Underlying anthropology is the concept that sex and gender are distinct. While both concepts are related, understanding their difference in meaning is key to understanding anthropological writings. Sex is used to describe the biological characteristics that an individual is born with, while gender is used to describe the social characteristics that a society considers either masculine or feminine.
When anthropology originated as a discipline, anthropologists did not consider the differences between sex and gender, and instead saw them as obvious, natural elements. However, today anthropologists recognize that the situation is much more complex than this, both in Western culture and in other cultures around the world.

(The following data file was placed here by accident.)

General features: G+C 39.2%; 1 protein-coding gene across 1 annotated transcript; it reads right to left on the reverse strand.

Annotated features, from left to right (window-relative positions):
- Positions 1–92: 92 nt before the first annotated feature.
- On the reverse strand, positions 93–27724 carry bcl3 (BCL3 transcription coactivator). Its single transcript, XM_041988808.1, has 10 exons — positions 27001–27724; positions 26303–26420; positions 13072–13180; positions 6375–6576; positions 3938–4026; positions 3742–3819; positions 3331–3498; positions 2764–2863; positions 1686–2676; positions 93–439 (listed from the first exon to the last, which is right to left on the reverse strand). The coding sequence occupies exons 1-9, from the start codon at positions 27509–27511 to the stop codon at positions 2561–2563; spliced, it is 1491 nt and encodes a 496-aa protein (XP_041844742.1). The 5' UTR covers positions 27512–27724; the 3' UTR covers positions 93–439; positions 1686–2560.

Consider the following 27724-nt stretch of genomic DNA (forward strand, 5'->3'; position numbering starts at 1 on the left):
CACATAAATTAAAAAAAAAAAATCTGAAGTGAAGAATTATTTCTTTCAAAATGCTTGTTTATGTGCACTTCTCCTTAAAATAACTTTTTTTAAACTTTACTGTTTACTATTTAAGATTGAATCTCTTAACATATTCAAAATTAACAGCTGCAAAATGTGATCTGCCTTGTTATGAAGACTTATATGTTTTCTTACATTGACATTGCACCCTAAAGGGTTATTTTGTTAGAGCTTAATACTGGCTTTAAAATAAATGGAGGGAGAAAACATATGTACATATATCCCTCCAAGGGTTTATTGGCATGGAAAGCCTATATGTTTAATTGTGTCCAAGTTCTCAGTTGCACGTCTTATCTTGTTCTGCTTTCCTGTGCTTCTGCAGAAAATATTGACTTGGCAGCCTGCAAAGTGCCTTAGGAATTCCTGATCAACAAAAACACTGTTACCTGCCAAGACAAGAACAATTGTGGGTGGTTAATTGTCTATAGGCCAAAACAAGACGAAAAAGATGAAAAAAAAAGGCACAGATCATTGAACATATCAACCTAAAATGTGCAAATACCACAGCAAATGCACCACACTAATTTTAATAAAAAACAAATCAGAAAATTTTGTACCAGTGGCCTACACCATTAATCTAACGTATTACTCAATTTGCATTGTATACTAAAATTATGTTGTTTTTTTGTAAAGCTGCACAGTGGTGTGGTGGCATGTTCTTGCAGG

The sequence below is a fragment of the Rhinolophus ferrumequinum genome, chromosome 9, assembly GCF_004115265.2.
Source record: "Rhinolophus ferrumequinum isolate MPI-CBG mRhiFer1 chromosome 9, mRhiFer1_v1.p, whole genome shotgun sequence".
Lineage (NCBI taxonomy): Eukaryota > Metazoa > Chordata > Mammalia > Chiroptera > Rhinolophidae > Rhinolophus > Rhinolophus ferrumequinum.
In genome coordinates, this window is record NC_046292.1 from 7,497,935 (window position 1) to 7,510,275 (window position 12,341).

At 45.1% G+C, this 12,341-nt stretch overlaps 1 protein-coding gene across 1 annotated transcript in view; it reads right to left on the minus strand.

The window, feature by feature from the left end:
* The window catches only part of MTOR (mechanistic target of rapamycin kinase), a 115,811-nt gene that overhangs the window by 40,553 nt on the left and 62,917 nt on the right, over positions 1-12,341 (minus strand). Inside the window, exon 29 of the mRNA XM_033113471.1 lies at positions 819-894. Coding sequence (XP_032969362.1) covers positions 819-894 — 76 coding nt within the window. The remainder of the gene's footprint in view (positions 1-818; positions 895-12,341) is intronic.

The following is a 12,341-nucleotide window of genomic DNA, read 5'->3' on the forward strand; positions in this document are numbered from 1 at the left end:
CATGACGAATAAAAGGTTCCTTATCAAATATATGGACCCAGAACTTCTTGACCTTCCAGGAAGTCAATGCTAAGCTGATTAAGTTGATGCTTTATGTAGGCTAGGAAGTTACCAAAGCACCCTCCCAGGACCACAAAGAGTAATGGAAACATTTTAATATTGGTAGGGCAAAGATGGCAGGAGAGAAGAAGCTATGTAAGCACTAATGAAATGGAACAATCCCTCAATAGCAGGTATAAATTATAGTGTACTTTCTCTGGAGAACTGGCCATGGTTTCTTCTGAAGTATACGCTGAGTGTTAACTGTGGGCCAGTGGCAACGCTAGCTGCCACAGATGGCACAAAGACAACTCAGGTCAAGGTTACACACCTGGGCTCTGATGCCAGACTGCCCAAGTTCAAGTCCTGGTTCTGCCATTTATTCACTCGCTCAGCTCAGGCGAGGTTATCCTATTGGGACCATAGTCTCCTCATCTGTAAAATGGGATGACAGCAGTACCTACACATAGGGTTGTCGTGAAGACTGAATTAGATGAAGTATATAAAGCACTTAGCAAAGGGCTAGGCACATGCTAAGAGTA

As well, past anthropologists tended to not focus on the role of women in a culture in their ethnographies. Instead, they focused on men. Today, ethnographies should all include a clear analysis of the important role of women, who make up about half of the population.
Anthropologists, looking at gender, examine a variety of topics, including:
Different cross-cultural gender roles
Why most societies tend to be patriarchal (male-dominant)
How gender and language interact
The agency of women
Different sexual identities
While we tend to view gender as either masculine or feminine, anthropological and other academic research has revealed that this is not always the case. Other forms of gender identities exist, and not all cultures follow rigid gender roles.
For example, an individual may identify as being both male and female, neither male nor female, or something different. Some cultures have a third (or even fourth or fifth) gender. These gender identities vary greatly across cultures. Clearly, it is important to recognize that gender is not a simplistic concept, but instead requires careful research and respect.
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